3D Printing is taking machining jobs...
Close
Login to Your Account
Page 1 of 5 123 ... LastLast
Results 1 to 20 of 83
  1. #1
    Join Date
    Jul 2013
    Location
    Indiana
    Posts
    2,896
    Post Thanks / Like
    Likes (Given)
    4251
    Likes (Received)
    1452

    Default 3D Printing is taking machining jobs...

    Quote Originally Posted by jsmith3322 View Post
    This 3d printing machine uses a combination of mig welding wire 3d printing and machining to make machining quality 3d prints. Because the piece is machined as it is 3d printed, it requires no repositioning of the work. This means that it is able to print shapes that were previously impossible with machining. It eliminates the need for having a lathe and other machines.

    The cost savings from eliminating the machinist are huge. Several of these machines can be put to work in parallel increasing production while money is saved in labor costs by not hiring machinists. The projected cost is $3000 dollars, which is even cheaper than traditional mills.

    First a rought shape is 3d printed with mig wire like so:

    Attachment 184771

    The part is machine as it is being 3d printed to end up with a part like this:

    Attachment 184772

    Here is a prototype of the machine:

    Attachment 184774


    Just thought I would let you know so you can start training and equipping your shop with these machines, or looking for another line of work.
    http://www.practicalmachinist.com/vb...inists-327747/


    That ^^ guy up there caught a rash of shit when he started that thread a couple of yearsago. Well the job I posted at the bottom had a design change. They added internal water line that goes radially around the flange. Those parts will now be 3D printed. We have a whole die cavity being 3D printed.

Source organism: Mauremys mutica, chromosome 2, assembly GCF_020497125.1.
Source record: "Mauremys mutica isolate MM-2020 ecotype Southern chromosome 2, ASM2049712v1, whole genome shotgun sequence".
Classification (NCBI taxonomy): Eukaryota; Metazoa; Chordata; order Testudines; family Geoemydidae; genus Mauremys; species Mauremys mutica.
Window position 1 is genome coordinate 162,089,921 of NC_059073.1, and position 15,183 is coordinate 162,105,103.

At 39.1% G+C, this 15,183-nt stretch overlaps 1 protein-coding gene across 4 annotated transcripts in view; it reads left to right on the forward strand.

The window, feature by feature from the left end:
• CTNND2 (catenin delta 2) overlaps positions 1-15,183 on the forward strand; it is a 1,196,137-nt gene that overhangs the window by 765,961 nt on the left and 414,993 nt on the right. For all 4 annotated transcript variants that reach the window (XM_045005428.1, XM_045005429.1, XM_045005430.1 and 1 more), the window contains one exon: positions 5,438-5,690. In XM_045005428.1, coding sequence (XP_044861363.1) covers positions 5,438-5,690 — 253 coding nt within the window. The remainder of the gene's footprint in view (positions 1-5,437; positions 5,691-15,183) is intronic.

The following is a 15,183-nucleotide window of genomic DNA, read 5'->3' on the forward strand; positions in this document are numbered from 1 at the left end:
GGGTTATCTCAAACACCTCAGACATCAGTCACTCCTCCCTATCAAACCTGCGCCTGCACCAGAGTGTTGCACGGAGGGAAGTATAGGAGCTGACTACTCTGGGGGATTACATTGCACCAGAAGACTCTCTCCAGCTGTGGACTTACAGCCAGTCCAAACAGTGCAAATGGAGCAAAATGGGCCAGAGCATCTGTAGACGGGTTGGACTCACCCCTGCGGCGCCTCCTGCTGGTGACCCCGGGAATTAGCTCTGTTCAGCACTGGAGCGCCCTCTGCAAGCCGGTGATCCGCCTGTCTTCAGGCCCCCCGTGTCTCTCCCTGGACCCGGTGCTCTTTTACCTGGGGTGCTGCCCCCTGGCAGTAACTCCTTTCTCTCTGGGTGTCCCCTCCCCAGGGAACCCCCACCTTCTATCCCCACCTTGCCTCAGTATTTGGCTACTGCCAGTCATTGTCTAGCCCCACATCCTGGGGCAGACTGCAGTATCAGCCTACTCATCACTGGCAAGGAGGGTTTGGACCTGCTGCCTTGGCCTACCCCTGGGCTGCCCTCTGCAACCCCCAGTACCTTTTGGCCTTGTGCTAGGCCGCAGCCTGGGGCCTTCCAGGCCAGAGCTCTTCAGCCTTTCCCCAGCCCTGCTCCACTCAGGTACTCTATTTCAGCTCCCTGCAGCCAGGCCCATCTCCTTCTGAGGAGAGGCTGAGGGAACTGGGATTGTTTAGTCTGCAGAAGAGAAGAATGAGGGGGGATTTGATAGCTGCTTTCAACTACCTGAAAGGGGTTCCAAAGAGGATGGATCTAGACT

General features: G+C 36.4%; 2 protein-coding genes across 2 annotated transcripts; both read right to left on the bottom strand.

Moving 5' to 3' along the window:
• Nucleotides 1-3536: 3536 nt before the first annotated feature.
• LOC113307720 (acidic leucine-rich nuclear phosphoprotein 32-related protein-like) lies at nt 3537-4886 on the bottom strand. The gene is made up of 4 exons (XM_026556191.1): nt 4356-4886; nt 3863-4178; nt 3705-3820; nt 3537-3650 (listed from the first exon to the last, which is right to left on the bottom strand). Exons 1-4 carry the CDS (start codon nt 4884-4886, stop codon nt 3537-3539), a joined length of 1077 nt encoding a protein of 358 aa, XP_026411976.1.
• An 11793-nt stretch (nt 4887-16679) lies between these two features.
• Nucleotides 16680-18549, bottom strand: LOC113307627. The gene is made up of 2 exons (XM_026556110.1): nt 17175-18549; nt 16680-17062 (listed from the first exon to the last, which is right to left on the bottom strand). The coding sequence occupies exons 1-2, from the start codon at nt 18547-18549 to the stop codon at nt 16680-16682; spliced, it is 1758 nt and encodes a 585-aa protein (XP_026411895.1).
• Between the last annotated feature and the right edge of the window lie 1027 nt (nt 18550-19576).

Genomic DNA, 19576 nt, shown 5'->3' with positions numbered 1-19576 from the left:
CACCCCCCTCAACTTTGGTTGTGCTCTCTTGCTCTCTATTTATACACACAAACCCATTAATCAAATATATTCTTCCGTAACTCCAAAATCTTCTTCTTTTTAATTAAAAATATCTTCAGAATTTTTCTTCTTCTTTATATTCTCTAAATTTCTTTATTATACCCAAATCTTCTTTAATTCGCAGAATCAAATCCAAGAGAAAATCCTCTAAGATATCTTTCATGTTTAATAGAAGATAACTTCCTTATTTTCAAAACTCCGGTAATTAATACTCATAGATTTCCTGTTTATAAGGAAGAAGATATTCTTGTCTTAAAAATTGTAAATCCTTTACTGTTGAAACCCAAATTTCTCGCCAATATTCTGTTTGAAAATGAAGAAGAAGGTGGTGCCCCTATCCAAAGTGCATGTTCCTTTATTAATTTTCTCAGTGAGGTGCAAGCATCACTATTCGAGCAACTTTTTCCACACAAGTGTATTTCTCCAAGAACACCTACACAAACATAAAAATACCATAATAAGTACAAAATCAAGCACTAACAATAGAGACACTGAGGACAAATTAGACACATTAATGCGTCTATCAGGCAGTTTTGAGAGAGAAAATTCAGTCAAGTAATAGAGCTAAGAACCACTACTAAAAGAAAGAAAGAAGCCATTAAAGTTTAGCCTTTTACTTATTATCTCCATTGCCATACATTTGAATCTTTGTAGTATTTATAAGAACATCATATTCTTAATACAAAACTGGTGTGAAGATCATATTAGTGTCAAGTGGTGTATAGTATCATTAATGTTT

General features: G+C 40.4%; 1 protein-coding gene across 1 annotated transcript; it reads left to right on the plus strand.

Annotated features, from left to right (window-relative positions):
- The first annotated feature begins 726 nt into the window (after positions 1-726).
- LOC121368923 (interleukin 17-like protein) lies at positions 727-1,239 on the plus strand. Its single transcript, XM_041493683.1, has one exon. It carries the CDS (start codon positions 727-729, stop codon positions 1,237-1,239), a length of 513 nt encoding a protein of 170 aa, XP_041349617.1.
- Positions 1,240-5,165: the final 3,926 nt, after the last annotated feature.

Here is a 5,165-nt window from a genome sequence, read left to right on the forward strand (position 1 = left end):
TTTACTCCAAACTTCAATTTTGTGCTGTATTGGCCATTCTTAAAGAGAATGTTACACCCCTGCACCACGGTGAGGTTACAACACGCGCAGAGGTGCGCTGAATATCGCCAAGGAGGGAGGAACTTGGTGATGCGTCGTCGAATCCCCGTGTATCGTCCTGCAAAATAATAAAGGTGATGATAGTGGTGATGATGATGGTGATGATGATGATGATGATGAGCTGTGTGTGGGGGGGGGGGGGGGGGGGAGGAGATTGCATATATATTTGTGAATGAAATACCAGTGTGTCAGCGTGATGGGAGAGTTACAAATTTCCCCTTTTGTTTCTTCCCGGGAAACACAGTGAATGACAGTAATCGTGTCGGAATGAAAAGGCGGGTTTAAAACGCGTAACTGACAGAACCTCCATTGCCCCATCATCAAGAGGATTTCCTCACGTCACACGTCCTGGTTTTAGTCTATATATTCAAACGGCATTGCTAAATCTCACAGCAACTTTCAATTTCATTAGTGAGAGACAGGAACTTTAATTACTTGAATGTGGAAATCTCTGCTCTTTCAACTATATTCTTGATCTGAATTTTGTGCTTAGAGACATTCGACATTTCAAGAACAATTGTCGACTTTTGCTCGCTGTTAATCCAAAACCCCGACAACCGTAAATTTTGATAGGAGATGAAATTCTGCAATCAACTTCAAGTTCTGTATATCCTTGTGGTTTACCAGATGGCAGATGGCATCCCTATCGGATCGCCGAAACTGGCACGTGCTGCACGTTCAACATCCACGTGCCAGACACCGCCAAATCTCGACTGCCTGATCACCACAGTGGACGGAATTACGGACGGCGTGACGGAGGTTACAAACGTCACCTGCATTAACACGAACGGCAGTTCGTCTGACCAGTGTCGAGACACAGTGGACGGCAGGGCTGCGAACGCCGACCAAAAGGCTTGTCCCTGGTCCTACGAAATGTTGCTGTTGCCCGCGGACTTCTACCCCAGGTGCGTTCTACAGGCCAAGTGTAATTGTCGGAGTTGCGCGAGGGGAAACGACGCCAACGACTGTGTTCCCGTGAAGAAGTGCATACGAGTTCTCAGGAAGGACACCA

I don't know much about it but apparently they've came an awfully long way in the 3D printing world. I've heard they can print 15 pounds an hour. They do threads internal and external and the parts I've seen look as good as machined parts. Doesn't sound good for our way of making parts in maybe the not to distant future?

    Brent


    Quote Originally Posted by yardbird View Post
    This may be stupid but I don't know it?

    What does the "h9" mean on the 1.079 diameter?

    Hopefully you can make out the pictures?

    Thank you!

    Brent

    Attachment 211025

    Attachment 211026
    http://www.practicalmachinist.com/vb...t-help-341612/

  2. #2
    Join Date
    Jun 2013
    Country
    UNITED STATES
    State/Province
    Oregon
    Posts
    1,085
    Post Thanks / Like
    Likes (Given)
    330
    Likes (Received)
    657

    Default

    Still going to have to get a LOT faster to compete on most jobs.

  3. Likes adama liked this post
  4. #3
    Join Date
    Jul 2013
    Location
    Indiana
    Posts
    2,896
    Post Thanks / Like
    Likes (Given)
    4251
    Likes (Received)
    1452

    Default

    Maybe its just me but I find it amazing this part was 3D printed.

    Brent

    20171102_182040.jpg
    20171102_182312.jpg

  5. Likes DavidScott liked this post
  6. #4
    Join Date
    Oct 2013
    Location
    New Jersey
    Posts
    862
    Post Thanks / Like
    Likes (Given)
    0
    Likes (Received)
    743

    Default

    Wing spars for jets were made from riveted up sheet titanium. Dozens of drawings, special tools, thousands of rivets. Then they figured out that they could take a 2000 lb slab of titanium and mill it to shape using a high speed 100 hp spindle from a 3D model to produce a 200 lb spar and 1800 lbs of chips. It was cheaper, stronger, and more accurate. Now Schotky uses an electron beam 3D printer to make the spar from about 300 lbs of titanium that just gets finish milled. It is cheaper, stronger and faster. Can you see where this is going?

  7. Likes mhajicek, Kevin Wilkins liked this post